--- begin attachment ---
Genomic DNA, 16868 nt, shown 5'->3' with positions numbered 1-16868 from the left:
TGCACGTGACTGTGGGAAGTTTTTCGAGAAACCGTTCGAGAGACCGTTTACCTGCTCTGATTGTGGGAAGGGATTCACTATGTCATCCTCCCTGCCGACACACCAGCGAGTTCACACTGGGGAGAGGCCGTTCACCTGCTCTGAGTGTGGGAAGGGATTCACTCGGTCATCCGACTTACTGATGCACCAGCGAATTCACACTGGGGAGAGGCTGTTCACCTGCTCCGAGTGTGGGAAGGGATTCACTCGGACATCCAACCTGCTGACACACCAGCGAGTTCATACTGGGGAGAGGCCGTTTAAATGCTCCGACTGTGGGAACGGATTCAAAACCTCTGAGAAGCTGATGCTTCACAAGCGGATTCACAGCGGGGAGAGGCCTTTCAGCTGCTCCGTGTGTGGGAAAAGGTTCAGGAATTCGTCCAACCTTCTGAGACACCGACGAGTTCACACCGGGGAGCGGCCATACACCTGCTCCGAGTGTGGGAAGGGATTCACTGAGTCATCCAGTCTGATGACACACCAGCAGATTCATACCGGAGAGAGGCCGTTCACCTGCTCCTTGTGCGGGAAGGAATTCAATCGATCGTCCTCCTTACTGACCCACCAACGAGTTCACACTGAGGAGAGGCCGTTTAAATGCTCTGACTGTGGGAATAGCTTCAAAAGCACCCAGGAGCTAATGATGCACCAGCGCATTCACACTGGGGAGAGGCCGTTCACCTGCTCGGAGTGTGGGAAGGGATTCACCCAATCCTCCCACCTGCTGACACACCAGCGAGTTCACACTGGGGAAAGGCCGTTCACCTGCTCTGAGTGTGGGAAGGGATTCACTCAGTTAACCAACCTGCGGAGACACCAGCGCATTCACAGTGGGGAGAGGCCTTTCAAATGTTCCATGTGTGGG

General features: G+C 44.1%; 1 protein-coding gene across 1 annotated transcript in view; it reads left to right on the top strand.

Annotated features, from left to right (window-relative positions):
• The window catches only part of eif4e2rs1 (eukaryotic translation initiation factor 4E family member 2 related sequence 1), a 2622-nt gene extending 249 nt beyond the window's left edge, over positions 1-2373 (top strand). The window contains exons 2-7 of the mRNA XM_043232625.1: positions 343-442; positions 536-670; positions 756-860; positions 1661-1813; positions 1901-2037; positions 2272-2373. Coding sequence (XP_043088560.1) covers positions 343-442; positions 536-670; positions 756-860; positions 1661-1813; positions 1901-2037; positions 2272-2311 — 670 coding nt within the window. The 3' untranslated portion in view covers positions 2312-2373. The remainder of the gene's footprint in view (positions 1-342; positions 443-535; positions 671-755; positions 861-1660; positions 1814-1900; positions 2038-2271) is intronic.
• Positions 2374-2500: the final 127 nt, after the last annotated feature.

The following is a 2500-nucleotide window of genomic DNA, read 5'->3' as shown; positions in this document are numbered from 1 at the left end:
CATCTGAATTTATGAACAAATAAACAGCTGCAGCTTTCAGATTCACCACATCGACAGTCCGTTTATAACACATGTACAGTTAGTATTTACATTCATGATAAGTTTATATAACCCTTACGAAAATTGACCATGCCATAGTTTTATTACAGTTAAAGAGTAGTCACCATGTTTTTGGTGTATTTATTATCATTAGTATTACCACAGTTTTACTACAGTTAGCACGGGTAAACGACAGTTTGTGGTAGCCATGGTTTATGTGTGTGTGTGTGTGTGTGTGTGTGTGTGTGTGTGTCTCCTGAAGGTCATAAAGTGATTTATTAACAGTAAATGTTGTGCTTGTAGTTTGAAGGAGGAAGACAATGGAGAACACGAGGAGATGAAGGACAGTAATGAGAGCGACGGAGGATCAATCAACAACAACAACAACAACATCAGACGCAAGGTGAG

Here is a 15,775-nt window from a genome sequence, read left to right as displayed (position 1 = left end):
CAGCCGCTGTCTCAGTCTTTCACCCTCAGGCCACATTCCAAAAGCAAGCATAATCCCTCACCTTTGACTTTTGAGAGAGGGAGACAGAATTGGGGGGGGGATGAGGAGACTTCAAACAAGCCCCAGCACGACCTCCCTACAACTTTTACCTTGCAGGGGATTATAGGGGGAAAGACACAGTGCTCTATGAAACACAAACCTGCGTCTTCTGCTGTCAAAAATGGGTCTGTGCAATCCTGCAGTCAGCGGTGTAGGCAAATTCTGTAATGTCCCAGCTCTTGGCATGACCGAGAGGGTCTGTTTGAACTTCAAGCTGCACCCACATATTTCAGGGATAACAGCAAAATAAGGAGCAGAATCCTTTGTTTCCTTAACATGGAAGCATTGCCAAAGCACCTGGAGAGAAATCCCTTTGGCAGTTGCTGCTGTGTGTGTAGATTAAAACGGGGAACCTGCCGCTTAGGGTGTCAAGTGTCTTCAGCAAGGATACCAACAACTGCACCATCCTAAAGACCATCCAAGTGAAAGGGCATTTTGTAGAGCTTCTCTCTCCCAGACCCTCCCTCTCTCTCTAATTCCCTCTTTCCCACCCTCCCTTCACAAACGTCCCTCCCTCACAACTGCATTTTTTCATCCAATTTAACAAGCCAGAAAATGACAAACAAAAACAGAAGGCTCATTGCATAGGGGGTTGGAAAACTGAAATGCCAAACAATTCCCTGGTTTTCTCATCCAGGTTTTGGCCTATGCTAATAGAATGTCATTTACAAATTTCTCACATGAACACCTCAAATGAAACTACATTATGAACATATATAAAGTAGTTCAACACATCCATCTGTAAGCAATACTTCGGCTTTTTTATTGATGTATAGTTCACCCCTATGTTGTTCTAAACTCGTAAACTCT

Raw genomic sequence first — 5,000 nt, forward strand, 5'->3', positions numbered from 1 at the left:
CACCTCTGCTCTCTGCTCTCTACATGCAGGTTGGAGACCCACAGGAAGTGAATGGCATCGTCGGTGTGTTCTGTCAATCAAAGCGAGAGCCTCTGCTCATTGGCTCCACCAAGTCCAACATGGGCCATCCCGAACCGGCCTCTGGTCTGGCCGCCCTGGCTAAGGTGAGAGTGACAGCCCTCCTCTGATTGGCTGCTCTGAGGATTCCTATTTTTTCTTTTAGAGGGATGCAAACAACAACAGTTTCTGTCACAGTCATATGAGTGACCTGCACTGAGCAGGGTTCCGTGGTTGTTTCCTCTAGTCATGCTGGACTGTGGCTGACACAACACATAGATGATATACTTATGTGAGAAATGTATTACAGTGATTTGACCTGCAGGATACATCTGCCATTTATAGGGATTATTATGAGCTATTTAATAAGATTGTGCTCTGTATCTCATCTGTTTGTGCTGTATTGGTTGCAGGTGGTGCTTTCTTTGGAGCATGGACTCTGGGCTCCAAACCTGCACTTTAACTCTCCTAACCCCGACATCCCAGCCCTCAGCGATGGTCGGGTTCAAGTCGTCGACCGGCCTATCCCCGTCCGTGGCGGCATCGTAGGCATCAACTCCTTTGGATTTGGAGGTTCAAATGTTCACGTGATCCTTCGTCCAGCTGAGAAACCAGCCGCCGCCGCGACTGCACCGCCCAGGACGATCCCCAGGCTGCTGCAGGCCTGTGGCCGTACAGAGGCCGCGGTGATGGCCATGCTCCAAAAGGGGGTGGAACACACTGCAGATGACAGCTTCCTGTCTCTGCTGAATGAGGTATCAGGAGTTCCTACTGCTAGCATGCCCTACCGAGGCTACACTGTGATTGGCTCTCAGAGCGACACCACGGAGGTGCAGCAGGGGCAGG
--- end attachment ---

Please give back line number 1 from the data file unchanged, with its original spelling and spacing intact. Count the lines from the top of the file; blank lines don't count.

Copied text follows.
Genomic DNA, 16868 nt, shown 5'->3' with positions numbered 1-16868 from the left: